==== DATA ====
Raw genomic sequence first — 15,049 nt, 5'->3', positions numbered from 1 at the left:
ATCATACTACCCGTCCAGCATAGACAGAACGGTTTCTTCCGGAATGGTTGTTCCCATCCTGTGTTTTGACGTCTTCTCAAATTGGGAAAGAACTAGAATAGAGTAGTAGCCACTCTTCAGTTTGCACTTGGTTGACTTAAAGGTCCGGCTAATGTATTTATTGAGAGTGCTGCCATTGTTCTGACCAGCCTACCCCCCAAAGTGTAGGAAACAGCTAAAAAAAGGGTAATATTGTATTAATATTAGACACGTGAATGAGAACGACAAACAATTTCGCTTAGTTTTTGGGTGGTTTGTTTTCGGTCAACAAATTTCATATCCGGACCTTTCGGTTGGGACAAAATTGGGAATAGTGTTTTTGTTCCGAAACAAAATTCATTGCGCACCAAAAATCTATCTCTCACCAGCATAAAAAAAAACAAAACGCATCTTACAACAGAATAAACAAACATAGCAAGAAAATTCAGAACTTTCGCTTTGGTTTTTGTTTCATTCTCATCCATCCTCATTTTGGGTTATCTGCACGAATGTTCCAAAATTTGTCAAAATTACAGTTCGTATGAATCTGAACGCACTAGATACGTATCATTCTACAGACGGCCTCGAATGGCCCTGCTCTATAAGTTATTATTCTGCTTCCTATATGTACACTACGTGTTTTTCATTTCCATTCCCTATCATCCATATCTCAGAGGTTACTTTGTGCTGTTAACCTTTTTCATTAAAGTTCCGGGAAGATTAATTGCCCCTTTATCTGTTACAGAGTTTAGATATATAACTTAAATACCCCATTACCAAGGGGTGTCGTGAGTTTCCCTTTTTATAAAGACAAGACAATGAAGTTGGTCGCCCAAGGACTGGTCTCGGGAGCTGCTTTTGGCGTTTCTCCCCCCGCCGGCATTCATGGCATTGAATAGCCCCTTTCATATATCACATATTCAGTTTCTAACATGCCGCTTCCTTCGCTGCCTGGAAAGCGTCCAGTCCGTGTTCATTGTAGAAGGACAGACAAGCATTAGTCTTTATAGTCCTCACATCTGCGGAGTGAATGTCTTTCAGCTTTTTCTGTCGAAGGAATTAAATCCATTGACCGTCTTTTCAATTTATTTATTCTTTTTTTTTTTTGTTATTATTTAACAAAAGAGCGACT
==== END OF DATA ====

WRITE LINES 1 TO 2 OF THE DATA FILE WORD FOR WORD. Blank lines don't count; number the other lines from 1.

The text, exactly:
Raw genomic sequence first — 15,049 nt, 5'->3', positions numbered from 1 at the left:
ATCATACTACCCGTCCAGCATAGACAGAACGGTTTCTTCCGGAATGGTTGTTCCCATCCTGTGTTTTGACGTCTTCTCAAATTGGGAAAGAACTAGAATAGAGTAGTAGCCACTCTTCAGTTTGCACTTGGTTGACTTAAAGGTCCGGCTAATGTATTTATTGAGAGTGCTGCCATTGTTCTGACCAGCCTACCCCCCAAAGTGTAGGAAACAGCTAAAAAAAGGGTAATATTGTATTAATATTAGACACGTGAATGAGAACGACAAACAATTTCGCTTAGTTTTTGGGTGGTTTGTTTTCGGTCAACAAATTTCATATCCGGACCTTTCGGTTGGGACAAAATTGGGAATAGTGTTTTTGTTCCGAAACAAAATTCATTGCGCACCAAAAATCTATCTCTCACCAGCATAAAAAAAAACAAAACGCATCTTACAACAGAATAAACAAACATAGCAAGAAAATTCAGAACTTTCGCTTTGGTTTTTGTTTCATTCTCATCCATCCTCATTTTGGGTTATCTGCACGAATGTTCCAAAATTTGTCAAAATTACAGTTCGTATGAATCTGAACGCACTAGATACGTATCATTCTACAGACGGCCTCGAATGGCCCTGCTCTATAAGTTATTATTCTGCTTCCTATATGTACACTACGTGTTTTTCATTTCCATTCCCTATCATCCATATCTCAGAGGTTACTTTGTGCTGTTAACCTTTTTCATTAAAGTTCCGGGAAGATTAATTGCCCCTTTATCTGTTACAGAGTTTAGATATATAACTTAAATACCCCATTACCAAGGGGTGTCGTGAGTTTCCCTTTTTATAAAGACAAGACAATGAAGTTGGTCGCCCAAGGACTGGTCTCGGGAGCTGCTTTTGGCGTTTCTCCCCCCGCCGGCATTCATGGCATTGAATAGCCCCTTTCATATATCACATATTCAGTTTCTAACATGCCGCTTCCTTCGCTGCCTGGAAAGCGTCCAGTCCGTGTTCATTGTAGAAGGACAGACAAGCATTAGTCTTTATAGTCCTCACATCTGCGGAGTGAATGTCTTTCAGCTTTTTCTGTCGAAGGAATTAAATCCATTGACCGTCTTTTCAATTTATTTATTCTTTTTTTTTTTTGTTATTATTTAACAAAAGAGCGACT